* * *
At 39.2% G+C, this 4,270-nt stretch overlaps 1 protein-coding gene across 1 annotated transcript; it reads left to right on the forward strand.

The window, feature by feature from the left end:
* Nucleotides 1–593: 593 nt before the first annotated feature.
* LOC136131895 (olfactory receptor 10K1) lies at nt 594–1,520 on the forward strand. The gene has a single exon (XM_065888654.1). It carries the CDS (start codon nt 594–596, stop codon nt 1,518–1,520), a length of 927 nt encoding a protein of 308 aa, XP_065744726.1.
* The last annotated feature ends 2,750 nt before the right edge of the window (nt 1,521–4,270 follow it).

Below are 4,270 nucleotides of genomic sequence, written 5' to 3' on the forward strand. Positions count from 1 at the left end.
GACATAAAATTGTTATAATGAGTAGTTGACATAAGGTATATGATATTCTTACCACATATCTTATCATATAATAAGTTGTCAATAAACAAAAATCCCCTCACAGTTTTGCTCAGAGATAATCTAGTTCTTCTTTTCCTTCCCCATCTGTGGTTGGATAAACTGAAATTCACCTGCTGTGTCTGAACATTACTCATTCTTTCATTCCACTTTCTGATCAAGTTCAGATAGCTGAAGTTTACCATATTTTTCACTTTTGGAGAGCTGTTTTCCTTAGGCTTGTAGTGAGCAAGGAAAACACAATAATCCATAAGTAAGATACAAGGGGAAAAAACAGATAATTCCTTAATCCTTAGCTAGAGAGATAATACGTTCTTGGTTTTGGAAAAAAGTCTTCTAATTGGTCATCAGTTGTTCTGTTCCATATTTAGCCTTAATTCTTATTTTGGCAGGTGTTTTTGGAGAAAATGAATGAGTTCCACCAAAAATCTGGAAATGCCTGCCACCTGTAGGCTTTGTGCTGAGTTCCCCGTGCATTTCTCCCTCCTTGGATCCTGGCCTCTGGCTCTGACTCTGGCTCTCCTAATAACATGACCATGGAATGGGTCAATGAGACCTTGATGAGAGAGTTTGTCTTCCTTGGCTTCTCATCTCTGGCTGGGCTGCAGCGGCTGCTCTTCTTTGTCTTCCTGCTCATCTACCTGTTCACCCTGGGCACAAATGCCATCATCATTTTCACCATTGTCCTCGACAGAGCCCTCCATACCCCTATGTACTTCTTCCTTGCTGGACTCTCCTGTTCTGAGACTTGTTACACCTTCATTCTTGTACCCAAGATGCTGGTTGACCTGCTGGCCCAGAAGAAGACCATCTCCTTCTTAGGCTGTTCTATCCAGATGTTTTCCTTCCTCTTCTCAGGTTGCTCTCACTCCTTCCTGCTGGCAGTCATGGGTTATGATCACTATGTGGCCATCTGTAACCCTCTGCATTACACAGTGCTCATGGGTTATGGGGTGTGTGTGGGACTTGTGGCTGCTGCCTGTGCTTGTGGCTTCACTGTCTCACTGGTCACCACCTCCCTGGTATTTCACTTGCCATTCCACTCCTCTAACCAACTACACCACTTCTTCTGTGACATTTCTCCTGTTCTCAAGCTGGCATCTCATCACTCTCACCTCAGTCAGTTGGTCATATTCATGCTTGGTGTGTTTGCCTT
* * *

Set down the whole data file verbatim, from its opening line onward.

At 39.2% G+C, this 4,270-nt stretch overlaps 1 protein-coding gene across 1 annotated transcript; it reads left to right on the forward strand.

The window, feature by feature from the left end:
* Nucleotides 1–593: 593 nt before the first annotated feature.
* LOC136131895 (olfactory receptor 10K1) lies at nt 594–1,520 on the forward strand. The gene has a single exon (XM_065888654.1). It carries the CDS (start codon nt 594–596, stop codon nt 1,518–1,520), a length of 927 nt encoding a protein of 308 aa, XP_065744726.1.
* The last annotated feature ends 2,750 nt before the right edge of the window (nt 1,521–4,270 follow it).

Below are 4,270 nucleotides of genomic sequence, written 5' to 3' on the forward strand. Positions count from 1 at the left end.
GACATAAAATTGTTATAATGAGTAGTTGACATAAGGTATATGATATTCTTACCACATATCTTATCATATAATAAGTTGTCAATAAACAAAAATCCCCTCACAGTTTTGCTCAGAGATAATCTAGTTCTTCTTTTCCTTCCCCATCTGTGGTTGGATAAACTGAAATTCACCTGCTGTGTCTGAACATTACTCATTCTTTCATTCCACTTTCTGATCAAGTTCAGATAGCTGAAGTTTACCATATTTTTCACTTTTGGAGAGCTGTTTTCCTTAGGCTTGTAGTGAGCAAGGAAAACACAATAATCCATAAGTAAGATACAAGGGGAAAAAACAGATAATTCCTTAATCCTTAGCTAGAGAGATAATACGTTCTTGGTTTTGGAAAAAAGTCTTCTAATTGGTCATCAGTTGTTCTGTTCCATATTTAGCCTTAATTCTTATTTTGGCAGGTGTTTTTGGAGAAAATGAATGAGTTCCACCAAAAATCTGGAAATGCCTGCCACCTGTAGGCTTTGTGCTGAGTTCCCCGTGCATTTCTCCCTCCTTGGATCCTGGCCTCTGGCTCTGACTCTGGCTCTCCTAATAACATGACCATGGAATGGGTCAATGAGACCTTGATGAGAGAGTTTGTCTTCCTTGGCTTCTCATCTCTGGCTGGGCTGCAGCGGCTGCTCTTCTTTGTCTTCCTGCTCATCTACCTGTTCACCCTGGGCACAAATGCCATCATCATTTTCACCATTGTCCTCGACAGAGCCCTCCATACCCCTATGTACTTCTTCCTTGCTGGACTCTCCTGTTCTGAGACTTGTTACACCTTCATTCTTGTACCCAAGATGCTGGTTGACCTGCTGGCCCAGAAGAAGACCATCTCCTTCTTAGGCTGTTCTATCCAGATGTTTTCCTTCCTCTTCTCAGGTTGCTCTCACTCCTTCCTGCTGGCAGTCATGGGTTATGATCACTATGTGGCCATCTGTAACCCTCTGCATTACACAGTGCTCATGGGTTATGGGGTGTGTGTGGGACTTGTGGCTGCTGCCTGTGCTTGTGGCTTCACTGTCTCACTGGTCACCACCTCCCTGGTATTTCACTTGCCATTCCACTCCTCTAACCAACTACACCACTTCTTCTGTGACATTTCTCCTGTTCTCAAGCTGGCATCTCATCACTCTCACCTCAGTCAGTTGGTCATATTCATGCTTGGTGTGTTTGCCTT